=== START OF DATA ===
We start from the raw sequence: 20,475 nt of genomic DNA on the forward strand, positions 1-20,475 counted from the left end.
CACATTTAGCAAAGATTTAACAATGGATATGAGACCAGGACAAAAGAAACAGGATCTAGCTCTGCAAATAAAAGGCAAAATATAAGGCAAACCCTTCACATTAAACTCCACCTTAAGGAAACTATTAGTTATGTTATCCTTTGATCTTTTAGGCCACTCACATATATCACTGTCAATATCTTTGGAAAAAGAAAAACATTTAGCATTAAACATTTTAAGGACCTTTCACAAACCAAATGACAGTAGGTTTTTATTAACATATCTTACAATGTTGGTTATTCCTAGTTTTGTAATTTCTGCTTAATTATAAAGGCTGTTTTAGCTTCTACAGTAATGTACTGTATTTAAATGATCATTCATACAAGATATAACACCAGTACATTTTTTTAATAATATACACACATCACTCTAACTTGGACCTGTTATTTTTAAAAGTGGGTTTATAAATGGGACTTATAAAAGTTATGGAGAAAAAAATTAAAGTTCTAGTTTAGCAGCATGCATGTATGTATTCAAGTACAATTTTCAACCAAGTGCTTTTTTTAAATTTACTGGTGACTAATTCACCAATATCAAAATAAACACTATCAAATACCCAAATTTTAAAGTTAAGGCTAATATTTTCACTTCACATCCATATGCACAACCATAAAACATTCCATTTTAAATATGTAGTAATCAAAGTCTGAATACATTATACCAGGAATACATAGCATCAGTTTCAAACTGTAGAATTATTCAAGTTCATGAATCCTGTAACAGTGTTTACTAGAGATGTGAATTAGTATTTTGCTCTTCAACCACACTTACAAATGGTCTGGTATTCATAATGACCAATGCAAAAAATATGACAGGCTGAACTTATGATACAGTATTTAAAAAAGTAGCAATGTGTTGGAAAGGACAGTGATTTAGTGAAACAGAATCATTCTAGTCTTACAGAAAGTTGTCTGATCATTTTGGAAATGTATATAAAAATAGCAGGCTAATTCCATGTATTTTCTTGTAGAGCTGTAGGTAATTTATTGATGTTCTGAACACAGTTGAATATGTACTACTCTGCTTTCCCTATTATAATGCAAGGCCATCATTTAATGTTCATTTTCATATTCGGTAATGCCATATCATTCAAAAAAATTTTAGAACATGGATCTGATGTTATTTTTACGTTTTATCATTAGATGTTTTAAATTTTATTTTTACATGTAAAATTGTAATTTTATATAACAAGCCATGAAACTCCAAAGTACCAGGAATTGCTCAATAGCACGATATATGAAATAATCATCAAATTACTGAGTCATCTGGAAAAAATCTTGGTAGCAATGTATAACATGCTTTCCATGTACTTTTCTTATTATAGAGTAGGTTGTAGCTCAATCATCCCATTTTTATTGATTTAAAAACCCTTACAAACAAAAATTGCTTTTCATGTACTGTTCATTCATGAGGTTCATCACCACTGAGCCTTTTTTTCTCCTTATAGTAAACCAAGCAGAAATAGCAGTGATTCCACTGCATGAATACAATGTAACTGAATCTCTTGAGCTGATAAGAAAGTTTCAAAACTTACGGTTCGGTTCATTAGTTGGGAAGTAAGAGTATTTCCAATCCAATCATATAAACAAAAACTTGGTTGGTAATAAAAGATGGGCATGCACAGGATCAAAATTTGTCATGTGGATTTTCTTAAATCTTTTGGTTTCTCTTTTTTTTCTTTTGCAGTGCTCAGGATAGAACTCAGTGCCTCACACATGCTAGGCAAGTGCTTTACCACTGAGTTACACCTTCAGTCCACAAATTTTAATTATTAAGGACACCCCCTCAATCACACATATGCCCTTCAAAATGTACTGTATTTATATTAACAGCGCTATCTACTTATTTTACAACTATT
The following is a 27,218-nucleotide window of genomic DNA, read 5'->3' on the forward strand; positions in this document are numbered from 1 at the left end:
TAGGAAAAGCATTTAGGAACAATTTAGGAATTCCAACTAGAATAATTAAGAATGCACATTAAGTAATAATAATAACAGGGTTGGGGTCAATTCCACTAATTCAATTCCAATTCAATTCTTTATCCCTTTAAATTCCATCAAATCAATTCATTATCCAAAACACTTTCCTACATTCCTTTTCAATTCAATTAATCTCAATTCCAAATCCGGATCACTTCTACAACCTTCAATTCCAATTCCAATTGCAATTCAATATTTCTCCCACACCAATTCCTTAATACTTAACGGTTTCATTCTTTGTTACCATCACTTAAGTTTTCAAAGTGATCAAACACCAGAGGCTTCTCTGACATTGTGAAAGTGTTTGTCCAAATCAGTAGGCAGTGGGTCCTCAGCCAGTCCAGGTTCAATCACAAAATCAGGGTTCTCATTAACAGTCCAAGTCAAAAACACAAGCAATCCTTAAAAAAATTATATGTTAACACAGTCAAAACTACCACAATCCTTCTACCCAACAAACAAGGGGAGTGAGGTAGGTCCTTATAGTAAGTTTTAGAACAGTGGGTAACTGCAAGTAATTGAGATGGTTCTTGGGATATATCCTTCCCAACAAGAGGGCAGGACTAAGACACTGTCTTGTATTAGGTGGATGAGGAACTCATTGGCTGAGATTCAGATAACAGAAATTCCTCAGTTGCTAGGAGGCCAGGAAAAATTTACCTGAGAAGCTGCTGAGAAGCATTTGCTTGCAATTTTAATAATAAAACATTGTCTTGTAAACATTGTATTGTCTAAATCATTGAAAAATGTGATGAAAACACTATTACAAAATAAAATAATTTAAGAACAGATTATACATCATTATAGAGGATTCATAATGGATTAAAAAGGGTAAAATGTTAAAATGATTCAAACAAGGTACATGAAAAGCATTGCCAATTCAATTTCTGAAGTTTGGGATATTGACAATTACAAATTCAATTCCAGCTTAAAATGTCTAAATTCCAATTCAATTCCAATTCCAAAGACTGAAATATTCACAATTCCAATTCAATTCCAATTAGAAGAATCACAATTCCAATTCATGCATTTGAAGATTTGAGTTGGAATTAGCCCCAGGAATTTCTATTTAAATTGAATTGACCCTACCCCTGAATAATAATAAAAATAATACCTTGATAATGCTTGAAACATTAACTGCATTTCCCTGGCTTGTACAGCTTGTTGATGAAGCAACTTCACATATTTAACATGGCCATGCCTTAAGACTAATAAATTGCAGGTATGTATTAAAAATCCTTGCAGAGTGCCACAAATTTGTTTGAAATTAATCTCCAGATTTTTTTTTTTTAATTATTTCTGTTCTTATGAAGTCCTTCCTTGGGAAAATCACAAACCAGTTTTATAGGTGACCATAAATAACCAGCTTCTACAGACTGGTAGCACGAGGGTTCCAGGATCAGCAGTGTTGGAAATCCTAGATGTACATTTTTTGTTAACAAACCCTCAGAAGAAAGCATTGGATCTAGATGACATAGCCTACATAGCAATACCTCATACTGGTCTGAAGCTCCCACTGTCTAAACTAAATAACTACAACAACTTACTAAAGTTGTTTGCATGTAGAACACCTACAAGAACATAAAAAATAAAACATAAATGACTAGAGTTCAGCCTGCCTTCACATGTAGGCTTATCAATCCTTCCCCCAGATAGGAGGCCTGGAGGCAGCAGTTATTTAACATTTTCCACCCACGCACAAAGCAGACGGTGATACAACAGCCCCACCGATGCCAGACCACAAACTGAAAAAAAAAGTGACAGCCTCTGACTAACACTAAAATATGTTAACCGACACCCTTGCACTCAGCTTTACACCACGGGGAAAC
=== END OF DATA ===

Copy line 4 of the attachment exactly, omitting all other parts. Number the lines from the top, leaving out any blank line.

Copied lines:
TAGGAAAAGCATTTAGGAACAATTTAGGAATTCCAACTAGAATAATTAAGAATGCACATTAAGTAATAATAATAACAGGGTTGGGGTCAATTCCACTAATTCAATTCCAATTCAATTCTTTATCCCTTTAAATTCCATCAAATCAATTCATTATCCAAAACACTTTCCTACATTCCTTTTCAATTCAATTAATCTCAATTCCAAATCCGGATCACTTCTACAACCTTCAATTCCAATTCCAATTGCAATTCAATATTTCTCCCACACCAATTCCTTAATACTTAACGGTTTCATTCTTTGTTACCATCACTTAAGTTTTCAAAGTGATCAAACACCAGAGGCTTCTCTGACATTGTGAAAGTGTTTGTCCAAATCAGTAGGCAGTGGGTCCTCAGCCAGTCCAGGTTCAATCACAAAATCAGGGTTCTCATTAACAGTCCAAGTCAAAAACACAAGCAATCCTTAAAAAAATTATATGTTAACACAGTCAAAACTACCACAATCCTTCTACCCAACAAACAAGGGGAGTGAGGTAGGTCCTTATAGTAAGTTTTAGAACAGTGGGTAACTGCAAGTAATTGAGATGGTTCTTGGGATATATCCTTCCCAACAAGAGGGCAGGACTAAGACACTGTCTTGTATTAGGTGGATGAGGAACTCATTGGCTGAGATTCAGATAACAGAAATTCCTCAGTTGCTAGGAGGCCAGGAAAAATTTACCTGAGAAGCTGCTGAGAAGCATTTGCTTGCAATTTTAATAATAAAACATTGTCTTGTAAACATTGTATTGTCTAAATCATTGAAAAATGTGATGAAAACACTATTACAAAATAAAATAATTTAAGAACAGATTATACATCATTATAGAGGATTCATAATGGATTAAAAAGGGTAAAATGTTAAAATGATTCAAACAAGGTACATGAAAAGCATTGCCAATTCAATTTCTGAAGTTTGGGATATTGACAATTACAAATTCAATTCCAGCTTAAAATGTCTAAATTCCAATTCAATTCCAATTCCAAAGACTGAAATATTCACAATTCCAATTCAATTCCAATTAGAAGAATCACAATTCCAATTCATGCATTTGAAGATTTGAGTTGGAATTAGCCCCAGGAATTTCTATTTAAATTGAATTGACCCTACCCCTGAATAATAATAAAAATAATACCTTGATAATGCTTGAAACATTAACTGCATTTCCCTGGCTTGTACAGCTTGTTGATGAAGCAACTTCACATATTTAACATGGCCATGCCTTAAGACTAATAAATTGCAGGTATGTATTAAAAATCCTTGCAGAGTGCCACAAATTTGTTTGAAATTAATCTCCAGATTTTTTTTTTTTAATTATTTCTGTTCTTATGAAGTCCTTCCTTGGGAAAATCACAAACCAGTTTTATAGGTGACCATAAATAACCAGCTTCTACAGACTGGTAGCACGAGGGTTCCAGGATCAGCAGTGTTGGAAATCCTAGATGTACATTTTTTGTTAACAAACCCTCAGAAGAAAGCATTGGATCTAGATGACATAGCCTACATAGCAATACCTCATACTGGTCTGAAGCTCCCACTGTCTAAACTAAATAACTACAACAACTTACTAAAGTTGTTTGCATGTAGAACACCTACAAGAACATAAAAAATAAAACATAAATGACTAGAGTTCAGCCTGCCTTCACATGTAGGCTTATCAATCCTTCCCCCAGATAGGAGGCCTGGAGGCAGCAGTTATTTAACATTTTCCACCCACGCACAAAGCAGACGGTGATACAACAGCCCCACCGATGCCAGACCACAAACTGAAAAAAAAAGTGACAGCCTCTGACTAACACTAAAATATGTTAACCGACACCCTTGCACTCAGCTTTACACCACGGGGAAAC